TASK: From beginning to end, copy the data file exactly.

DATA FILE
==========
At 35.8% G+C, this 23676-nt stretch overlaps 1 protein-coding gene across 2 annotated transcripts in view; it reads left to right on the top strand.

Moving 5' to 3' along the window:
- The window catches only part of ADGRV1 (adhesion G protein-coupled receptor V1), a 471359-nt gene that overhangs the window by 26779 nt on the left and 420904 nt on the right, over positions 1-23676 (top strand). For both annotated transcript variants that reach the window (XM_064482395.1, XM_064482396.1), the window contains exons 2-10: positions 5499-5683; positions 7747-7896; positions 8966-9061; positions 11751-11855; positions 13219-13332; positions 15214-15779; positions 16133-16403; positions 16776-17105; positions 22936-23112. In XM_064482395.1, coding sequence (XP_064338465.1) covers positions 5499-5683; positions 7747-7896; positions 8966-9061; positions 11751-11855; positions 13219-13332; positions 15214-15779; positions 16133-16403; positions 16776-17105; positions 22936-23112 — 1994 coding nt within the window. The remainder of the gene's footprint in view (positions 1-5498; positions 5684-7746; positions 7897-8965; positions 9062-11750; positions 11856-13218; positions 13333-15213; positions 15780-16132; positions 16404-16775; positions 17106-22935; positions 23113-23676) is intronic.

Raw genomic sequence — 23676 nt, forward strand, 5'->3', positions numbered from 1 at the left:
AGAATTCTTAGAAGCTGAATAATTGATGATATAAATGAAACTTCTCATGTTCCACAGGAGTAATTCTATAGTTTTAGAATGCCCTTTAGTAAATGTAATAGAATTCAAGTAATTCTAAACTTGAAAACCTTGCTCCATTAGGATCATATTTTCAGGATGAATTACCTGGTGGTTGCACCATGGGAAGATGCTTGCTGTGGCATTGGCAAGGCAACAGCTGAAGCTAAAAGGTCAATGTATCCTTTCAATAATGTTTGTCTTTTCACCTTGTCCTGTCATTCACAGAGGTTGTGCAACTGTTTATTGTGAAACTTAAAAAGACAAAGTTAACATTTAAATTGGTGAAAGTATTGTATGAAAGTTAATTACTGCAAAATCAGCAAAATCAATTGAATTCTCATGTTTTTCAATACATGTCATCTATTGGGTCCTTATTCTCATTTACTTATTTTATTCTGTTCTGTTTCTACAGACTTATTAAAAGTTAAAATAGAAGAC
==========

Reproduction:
At 35.8% G+C, this 23676-nt stretch overlaps 1 protein-coding gene across 2 annotated transcripts in view; it reads left to right on the top strand.

Moving 5' to 3' along the window:
- The window catches only part of ADGRV1 (adhesion G protein-coupled receptor V1), a 471359-nt gene that overhangs the window by 26779 nt on the left and 420904 nt on the right, over positions 1-23676 (top strand). For both annotated transcript variants that reach the window (XM_064482395.1, XM_064482396.1), the window contains exons 2-10: positions 5499-5683; positions 7747-7896; positions 8966-9061; positions 11751-11855; positions 13219-13332; positions 15214-15779; positions 16133-16403; positions 16776-17105; positions 22936-23112. In XM_064482395.1, coding sequence (XP_064338465.1) covers positions 5499-5683; positions 7747-7896; positions 8966-9061; positions 11751-11855; positions 13219-13332; positions 15214-15779; positions 16133-16403; positions 16776-17105; positions 22936-23112 — 1994 coding nt within the window. The remainder of the gene's footprint in view (positions 1-5498; positions 5684-7746; positions 7897-8965; positions 9062-11750; positions 11856-13218; positions 13333-15213; positions 15780-16132; positions 16404-16775; positions 17106-22935; positions 23113-23676) is intronic.

Raw genomic sequence — 23676 nt, forward strand, 5'->3', positions numbered from 1 at the left:
AGAATTCTTAGAAGCTGAATAATTGATGATATAAATGAAACTTCTCATGTTCCACAGGAGTAATTCTATAGTTTTAGAATGCCCTTTAGTAAATGTAATAGAATTCAAGTAATTCTAAACTTGAAAACCTTGCTCCATTAGGATCATATTTTCAGGATGAATTACCTGGTGGTTGCACCATGGGAAGATGCTTGCTGTGGCATTGGCAAGGCAACAGCTGAAGCTAAAAGGTCAATGTATCCTTTCAATAATGTTTGTCTTTTCACCTTGTCCTGTCATTCACAGAGGTTGTGCAACTGTTTATTGTGAAACTTAAAAAGACAAAGTTAACATTTAAATTGGTGAAAGTATTGTATGAAAGTTAATTACTGCAAAATCAGCAAAATCAATTGAATTCTCATGTTTTTCAATACATGTCATCTATTGGGTCCTTATTCTCATTTACTTATTTTATTCTGTTCTGTTTCTACAGACTTATTAAAAGTTAAAATAGAAGAC